The technology sector, now facing challenges on a number of fronts, is supposedly the main cause behind the decline.
While President Trump’s policies get blamed for a lot of events impacting global equity markets, he is probably less responsible for the upset in the technology sector than many would have you think.
There are three primary challenges facing the US technology sector: Over 60 per cent of the sector’s overseas revenue comes from abroad; the threat of regulation on accessing and using personal data; as well as monopoly powers and the risk of an antitrust investigation.
Let’s consider each factor. US economic growth appears resilient in the face of weaker growth prospects in the Euro area and emerging markets. However, since US technology companies generate more than 60 per cent of their revenue from overseas, they are acutely sensitive to slower growth prospects outside the US.
In the past, they have been able to offset slower growth in the Euro area with robust growth in emerging markets led by China. The next downturn may witness slower growth in both regions, which would leave US technology companies exposed relative to US banks and utilities which have the lowest overseas revenue exposure amongst US companies.
Additionally, there is a risk that China responds in kind to the US President’s targeting of Chinese technology companies. There is also a risk that US dollar strength creates a negative effect on the US technology sector earnings once overseas revenue is converted into US dollars.
The threat of regulation on the accessing and use of personal data looms large for technology companies, particularly those in the social media space. Europe has been at the forefront of regulating the use of personal data via the General Data Protection Regulation (GDPR).
These regulations changed the balance of power between individuals and companies over the use of personal data. The rules give EU citizens more control over their personal data held by companies and the right to have their data removed from databases, the so-called “right to be forgotten” law.
|The rules give EU citizens more control over their personal data held by companies and the right to have their data removed from databases.|
The challenge for US companies is that these rules cover their processing of personal data in Europe, regardless of the residential location of the individual generating the data. Similar to the long arm of US financial regulators – which impact banks regardless of where they are incorporated once they engage in US dollar transactions – European rules on personal data are impacting US technology companies in ways that are not covered by domestic laws.
The central business challenge for US technology companies, particularly those in the social media sector, is that their business models are built on free access to consumer data in exchange for free use of their software, including search, email, and productivity tools, such as those available on Google Drive.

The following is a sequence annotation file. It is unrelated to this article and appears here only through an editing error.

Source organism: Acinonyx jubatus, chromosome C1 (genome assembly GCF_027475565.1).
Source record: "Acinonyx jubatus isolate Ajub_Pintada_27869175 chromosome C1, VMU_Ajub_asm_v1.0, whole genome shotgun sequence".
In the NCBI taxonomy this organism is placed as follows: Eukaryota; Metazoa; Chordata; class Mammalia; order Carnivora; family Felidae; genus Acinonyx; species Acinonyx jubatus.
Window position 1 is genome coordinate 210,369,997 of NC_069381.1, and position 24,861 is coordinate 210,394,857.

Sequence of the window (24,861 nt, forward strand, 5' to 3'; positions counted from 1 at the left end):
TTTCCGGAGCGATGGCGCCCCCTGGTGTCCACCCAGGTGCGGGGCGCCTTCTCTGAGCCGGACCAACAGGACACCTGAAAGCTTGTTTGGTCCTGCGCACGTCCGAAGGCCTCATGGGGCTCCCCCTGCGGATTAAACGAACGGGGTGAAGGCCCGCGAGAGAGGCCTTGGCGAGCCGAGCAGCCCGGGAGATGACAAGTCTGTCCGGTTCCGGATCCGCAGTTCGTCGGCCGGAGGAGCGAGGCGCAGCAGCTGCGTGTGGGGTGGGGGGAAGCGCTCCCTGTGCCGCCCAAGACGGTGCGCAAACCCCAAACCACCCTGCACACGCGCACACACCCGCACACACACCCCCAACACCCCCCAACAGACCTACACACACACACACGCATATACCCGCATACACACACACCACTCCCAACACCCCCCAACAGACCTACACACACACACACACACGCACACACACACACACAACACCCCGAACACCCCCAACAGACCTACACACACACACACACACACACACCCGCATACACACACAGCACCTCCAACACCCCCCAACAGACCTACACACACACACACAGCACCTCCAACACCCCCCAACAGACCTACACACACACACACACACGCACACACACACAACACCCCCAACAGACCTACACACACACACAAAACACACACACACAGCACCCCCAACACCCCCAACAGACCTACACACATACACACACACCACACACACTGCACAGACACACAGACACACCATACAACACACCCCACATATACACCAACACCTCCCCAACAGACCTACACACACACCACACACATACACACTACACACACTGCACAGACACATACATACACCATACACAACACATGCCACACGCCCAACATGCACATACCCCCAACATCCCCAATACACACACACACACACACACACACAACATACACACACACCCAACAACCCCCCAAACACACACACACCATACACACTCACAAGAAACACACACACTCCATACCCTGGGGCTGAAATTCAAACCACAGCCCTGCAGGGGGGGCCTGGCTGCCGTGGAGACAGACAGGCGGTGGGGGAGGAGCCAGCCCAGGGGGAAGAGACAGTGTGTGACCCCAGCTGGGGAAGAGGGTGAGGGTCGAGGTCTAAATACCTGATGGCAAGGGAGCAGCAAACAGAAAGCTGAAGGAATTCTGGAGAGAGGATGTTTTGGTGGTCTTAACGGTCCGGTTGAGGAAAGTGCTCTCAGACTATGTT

If these companies lose unfettered access to personal data, they would likely start charging consumers for the use of the same software. This, in turn, will have a significant impact on their advertising revenues, as the precision they have been able to offer companies targeting customers would decline.
No doubt, their business models would evolve, but this could be at the cost of lower net margins relative to the near-20 per cent margins they currently enjoy.
Finally, the perceived monopoly power of some of the sector’s leaders and the resultant risk US technology companies face from antitrust investigations is probably the biggest risk to the sector. The definition of monopoly power in the US, focusing on the short-term price impact on consumers from company actions, has been unchanged for over 40 years.
Specifically, if company actions lead to higher prices, it could be designated as a monopoly (and importantly, the reverse also applies). This is relevant for technology companies as many have helped to lower prices for consumers.
The definition of monopoly power is changing. This is led by Lina Khan, a legal fellow at the Federal Trade Commission and an academic fellow at Columbia Law School.
In a paper entitled Amazon’s Antitrust Paradox, she challenged the current interpretation of antitrust law which is designed to curb monopolistic power. She proposed that lower prices were not necessarily good for consumers if prices were used as a tool to choke off competition and eventually restrict consumer choice.
The primary tool available to technology companies to manipulate consumer choices (and some would say restrict competition) is their search algorithm. Whenever a social media or e-commerce company implements a change to their search algorithm, the ensuing uproar amongst its users and customers is a measure of the importance this tool has to drive sales and choices for consumers.
The search algorithm assumes unique power once a platform becomes dominant in an industry and consumers no longer look at other platforms as they believe that their chosen one offers them all the choice they need. The risk is: their choices are being determined by companies who pay more to appear higher up the search results than those which pay less, even though the latter companies may offer lower prices.
If regulators’ definition of monopoly power evolves, as Lina Khan suggests, there is a risk of antitrust investigations against US technology sector leaders, with penalties ranging from fines to reversal of prior acquisitions.
The challenges facing the US technology sector have converged at a time when valuations are elevated and earnings growth has weakened. They are shining a light on their business model, which can undoubtedly evolve, but may require changes that the market is not currently anticipating.
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